Peter Kafka

Recent Posts by Peter Kafka

AOL Offers Up an Earnings Beat, But a Disappointing Ad Number

First look at AOL’s earnings: Revenue of $529 million and earnings of 22 cents a share. Wall Street was looking for $527 million and seven cents a share.

The earnings beat is nice for AOL. Not nice: Domestic display sales, a key metric, shrank 1 percent after climbing for several quarters. That’s going to be fresh meat for AOL critics like Starboard Value.

So what happened to domestic? “Domestic display advertising revenue declined primarily reflecting a decline in reserved impressions sold, partially offset by growth in reserved inventory pricing and Patch revenue,” AOL’s release says.

Later on in the release, we get a better sense of what may have happened: AOL’s audience is melting away. Traffic to AOL’s own properties is down 4 percent over the last year.

I imagine that Tim Armstrong will tell analysts that the decline isn’t wholly unexpected, because AOL’s dial-up unit, which still powers the whole operation, continues to shrink — that archaic business lost 14 percent of its subscribers in the last year.

On the other hand, this is a full year since AOL paid $315 million for the Huffington Post (and another $30+ million for TechCrunch, a few months before). I guess Armstrong could argue that things would be worse if he hadn’t bought the new sites, but that’s not very inspiring.

Update: A quick skim through the archives reminds me that shrinkage has been a recurring problem for AOL. The company also posted a 4 percent traffic drop in Q4 2011. And in Q3, traffic was flat. When I asked Armstrong about the issue then, he did indeed argue that the new sites were fighting off the decrease from dial-up users, and also argued that the company was still integrating Arianna and company (work in progress, apparently). He also predicted that traffic would tick up over time, and it has, just a bit — AOL is up to 108 million uniques versus 107 million six months ago. Key question: Does he expect more progress? Should shareholders?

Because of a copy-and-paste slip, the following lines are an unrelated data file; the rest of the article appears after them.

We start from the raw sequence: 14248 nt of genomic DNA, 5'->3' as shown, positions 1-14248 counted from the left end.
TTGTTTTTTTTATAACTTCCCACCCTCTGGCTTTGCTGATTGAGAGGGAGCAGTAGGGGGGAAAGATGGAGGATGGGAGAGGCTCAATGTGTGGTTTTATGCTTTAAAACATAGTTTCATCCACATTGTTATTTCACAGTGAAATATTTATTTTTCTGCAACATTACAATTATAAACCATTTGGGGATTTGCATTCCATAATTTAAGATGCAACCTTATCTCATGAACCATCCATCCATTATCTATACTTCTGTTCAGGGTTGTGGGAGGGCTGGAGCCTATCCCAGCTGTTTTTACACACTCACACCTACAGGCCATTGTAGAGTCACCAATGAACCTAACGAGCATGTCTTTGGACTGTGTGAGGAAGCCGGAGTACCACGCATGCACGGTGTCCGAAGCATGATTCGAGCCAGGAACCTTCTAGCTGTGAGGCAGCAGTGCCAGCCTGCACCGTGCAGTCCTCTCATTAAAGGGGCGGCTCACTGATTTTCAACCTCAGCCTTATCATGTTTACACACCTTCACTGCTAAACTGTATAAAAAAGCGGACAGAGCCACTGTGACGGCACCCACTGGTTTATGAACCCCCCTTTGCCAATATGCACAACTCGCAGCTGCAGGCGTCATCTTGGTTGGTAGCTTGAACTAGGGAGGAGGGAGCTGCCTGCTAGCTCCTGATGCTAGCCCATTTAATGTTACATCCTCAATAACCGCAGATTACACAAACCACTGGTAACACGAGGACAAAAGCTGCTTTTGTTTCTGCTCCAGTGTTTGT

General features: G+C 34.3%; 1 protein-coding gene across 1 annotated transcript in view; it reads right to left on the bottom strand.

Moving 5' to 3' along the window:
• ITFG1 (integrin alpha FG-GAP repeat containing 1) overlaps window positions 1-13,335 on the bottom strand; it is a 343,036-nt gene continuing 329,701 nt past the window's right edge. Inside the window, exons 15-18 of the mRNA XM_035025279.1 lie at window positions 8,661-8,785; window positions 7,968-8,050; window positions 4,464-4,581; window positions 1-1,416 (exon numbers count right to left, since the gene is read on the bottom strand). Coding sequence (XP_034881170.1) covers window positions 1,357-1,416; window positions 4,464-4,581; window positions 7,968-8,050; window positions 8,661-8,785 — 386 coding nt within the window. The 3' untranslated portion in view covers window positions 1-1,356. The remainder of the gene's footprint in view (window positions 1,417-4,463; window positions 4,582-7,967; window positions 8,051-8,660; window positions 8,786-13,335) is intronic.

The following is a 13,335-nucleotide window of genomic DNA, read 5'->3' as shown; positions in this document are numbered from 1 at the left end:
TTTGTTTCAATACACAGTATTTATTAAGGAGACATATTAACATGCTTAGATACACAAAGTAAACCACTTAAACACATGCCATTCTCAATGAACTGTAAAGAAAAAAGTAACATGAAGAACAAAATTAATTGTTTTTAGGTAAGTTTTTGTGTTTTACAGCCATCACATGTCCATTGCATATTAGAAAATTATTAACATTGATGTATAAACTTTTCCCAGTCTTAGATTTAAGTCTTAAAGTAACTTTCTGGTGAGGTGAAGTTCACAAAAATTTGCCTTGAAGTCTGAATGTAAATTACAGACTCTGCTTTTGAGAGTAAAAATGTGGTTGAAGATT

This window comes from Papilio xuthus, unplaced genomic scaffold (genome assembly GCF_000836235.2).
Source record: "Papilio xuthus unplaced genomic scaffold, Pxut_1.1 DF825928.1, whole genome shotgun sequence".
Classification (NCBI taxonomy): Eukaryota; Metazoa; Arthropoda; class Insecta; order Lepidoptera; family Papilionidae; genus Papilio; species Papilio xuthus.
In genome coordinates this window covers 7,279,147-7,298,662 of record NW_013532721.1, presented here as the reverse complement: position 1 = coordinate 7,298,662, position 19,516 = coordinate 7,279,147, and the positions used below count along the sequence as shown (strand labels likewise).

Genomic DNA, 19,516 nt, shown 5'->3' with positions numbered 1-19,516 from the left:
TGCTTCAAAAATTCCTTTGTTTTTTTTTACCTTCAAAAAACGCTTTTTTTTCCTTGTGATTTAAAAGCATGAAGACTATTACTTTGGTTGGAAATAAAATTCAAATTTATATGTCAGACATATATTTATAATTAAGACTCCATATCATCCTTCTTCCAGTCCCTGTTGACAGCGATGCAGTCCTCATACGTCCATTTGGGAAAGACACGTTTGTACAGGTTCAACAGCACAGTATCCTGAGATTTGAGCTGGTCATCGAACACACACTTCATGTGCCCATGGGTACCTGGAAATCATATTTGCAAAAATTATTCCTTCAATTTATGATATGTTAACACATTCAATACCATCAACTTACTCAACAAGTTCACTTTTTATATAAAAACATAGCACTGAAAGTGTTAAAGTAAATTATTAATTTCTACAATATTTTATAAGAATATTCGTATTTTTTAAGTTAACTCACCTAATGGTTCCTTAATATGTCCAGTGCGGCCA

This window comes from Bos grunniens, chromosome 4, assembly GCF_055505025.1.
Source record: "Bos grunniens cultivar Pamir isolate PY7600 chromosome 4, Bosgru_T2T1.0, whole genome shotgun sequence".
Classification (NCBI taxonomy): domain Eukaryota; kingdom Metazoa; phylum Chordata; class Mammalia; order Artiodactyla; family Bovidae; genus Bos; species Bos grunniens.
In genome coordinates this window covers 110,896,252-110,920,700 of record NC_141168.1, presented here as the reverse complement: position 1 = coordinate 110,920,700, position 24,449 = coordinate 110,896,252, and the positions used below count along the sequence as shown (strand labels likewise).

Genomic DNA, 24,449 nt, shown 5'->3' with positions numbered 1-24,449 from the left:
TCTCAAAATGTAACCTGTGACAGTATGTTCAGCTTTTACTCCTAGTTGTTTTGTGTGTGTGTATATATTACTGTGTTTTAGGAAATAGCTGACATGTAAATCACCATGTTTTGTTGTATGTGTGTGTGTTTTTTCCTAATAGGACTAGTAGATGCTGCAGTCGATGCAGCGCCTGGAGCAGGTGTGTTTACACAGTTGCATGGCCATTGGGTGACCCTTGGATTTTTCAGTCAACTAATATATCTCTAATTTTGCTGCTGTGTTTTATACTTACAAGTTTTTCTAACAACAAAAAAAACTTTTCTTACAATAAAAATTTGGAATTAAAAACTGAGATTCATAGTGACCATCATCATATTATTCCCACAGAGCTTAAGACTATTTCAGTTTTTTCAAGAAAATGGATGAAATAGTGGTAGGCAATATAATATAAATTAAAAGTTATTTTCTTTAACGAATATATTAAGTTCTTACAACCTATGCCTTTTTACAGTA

AOL’s call starts at 8 am ET. We’ll see what Armstrong has to say then.

Update: AOL blames the Q1 drop on a number of things, including a specific but unnamed advertiser that stopped spending during the quarter. But Armstrong also tells analysts that his sales team’s pitch wasn’t resonating with advertisers. “A lot of it was because we have had a display strategy that was probably off-tune,” he says, adding “I was not happy with the domestic display.”

AOL says its display problems won’t be fixed this quarter, either, and predicts another drop. But it says domestic display will start moving up again in the second half of the year.

Meanwhile, AOL defends its much-maligned Patch unit, by noting that revenues are up and expenses are down at the local-news play this year. Armstrong tells investors that Patch will hit “run rate profitability” by the end of 2013. If they give him that much time.


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The problem with the Billionaire Savior phase of the newspaper collapse has always been that billionaires don’t tend to like the kind of authority-questioning journalism that upsets the status quo.

— Ryan Chittum, writing in the Columbia Journalism Review about the promise of Pierre Omidyar’s new media venture with Glenn Greenwald